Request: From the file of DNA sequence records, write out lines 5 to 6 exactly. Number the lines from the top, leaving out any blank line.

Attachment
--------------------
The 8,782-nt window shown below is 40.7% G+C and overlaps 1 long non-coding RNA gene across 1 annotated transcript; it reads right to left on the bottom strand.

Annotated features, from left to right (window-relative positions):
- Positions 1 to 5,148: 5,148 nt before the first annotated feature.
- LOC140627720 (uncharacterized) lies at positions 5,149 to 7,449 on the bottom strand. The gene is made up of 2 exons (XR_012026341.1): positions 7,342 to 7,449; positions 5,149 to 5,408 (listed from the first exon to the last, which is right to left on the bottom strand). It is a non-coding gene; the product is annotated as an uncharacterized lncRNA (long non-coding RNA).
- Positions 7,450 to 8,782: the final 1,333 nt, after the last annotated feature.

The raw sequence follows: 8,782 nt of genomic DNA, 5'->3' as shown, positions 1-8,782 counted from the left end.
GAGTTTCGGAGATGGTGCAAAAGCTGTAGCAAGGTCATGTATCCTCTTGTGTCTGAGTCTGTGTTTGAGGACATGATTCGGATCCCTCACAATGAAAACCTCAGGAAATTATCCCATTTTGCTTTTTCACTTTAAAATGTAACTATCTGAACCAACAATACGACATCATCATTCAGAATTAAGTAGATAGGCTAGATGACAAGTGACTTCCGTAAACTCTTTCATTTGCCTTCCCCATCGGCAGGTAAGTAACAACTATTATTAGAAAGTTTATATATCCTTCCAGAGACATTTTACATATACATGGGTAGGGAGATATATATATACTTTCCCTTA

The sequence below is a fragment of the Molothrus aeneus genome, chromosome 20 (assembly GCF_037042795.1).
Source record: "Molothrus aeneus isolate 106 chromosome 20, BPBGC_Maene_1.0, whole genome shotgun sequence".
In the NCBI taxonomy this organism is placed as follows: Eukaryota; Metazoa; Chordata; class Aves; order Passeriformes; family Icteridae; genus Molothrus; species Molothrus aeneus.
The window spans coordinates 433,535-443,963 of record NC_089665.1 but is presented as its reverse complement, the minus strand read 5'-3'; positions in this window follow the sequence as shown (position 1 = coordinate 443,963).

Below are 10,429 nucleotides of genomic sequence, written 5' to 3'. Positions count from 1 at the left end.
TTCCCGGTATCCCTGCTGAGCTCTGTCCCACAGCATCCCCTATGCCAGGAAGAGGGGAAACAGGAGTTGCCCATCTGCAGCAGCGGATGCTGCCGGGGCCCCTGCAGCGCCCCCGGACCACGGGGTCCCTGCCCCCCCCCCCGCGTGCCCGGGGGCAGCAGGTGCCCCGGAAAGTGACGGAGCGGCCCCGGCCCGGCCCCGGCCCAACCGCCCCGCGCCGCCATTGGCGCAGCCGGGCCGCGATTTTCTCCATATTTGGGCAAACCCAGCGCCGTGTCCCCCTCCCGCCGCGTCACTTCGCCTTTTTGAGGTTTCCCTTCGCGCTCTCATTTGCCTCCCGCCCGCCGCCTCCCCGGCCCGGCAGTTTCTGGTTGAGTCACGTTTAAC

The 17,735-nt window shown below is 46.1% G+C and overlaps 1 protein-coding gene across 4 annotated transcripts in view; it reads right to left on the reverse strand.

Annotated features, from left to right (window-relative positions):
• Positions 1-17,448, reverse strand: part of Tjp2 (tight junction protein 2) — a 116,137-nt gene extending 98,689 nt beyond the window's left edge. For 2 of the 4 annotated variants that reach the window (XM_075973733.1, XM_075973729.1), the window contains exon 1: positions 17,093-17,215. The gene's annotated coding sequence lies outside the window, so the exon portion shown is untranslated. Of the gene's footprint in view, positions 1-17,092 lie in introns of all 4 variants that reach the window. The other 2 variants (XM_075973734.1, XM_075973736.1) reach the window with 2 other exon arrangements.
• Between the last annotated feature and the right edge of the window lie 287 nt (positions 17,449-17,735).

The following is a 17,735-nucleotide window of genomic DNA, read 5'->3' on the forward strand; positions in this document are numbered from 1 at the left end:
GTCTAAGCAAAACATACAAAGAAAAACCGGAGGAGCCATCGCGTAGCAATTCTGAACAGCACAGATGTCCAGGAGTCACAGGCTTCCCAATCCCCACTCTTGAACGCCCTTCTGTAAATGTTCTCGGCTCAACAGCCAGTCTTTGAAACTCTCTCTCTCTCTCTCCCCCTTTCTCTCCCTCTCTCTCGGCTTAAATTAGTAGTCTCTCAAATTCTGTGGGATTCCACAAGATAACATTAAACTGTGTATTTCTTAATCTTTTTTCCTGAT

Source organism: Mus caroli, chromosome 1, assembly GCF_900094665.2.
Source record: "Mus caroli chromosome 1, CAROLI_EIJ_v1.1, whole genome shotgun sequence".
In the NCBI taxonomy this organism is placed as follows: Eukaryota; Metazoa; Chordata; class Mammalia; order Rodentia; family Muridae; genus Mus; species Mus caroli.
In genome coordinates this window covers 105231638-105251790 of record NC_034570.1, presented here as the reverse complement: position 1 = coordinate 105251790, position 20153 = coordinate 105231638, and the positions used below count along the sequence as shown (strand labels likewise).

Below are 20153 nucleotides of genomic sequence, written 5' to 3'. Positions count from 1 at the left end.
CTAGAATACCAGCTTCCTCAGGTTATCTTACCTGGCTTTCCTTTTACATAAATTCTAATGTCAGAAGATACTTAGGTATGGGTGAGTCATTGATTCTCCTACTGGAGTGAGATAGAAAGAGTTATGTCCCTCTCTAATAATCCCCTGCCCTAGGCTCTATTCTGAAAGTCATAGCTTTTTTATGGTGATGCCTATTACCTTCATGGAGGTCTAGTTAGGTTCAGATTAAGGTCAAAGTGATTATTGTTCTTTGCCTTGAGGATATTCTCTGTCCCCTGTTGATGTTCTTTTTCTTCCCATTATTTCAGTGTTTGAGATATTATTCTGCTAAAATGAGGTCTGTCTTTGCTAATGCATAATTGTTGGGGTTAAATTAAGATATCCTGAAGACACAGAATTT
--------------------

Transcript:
- Positions 7,450 to 8,782: the final 1,333 nt, after the last annotated feature.

The raw sequence follows: 8,782 nt of genomic DNA, 5'->3' as shown, positions 1-8,782 counted from the left end.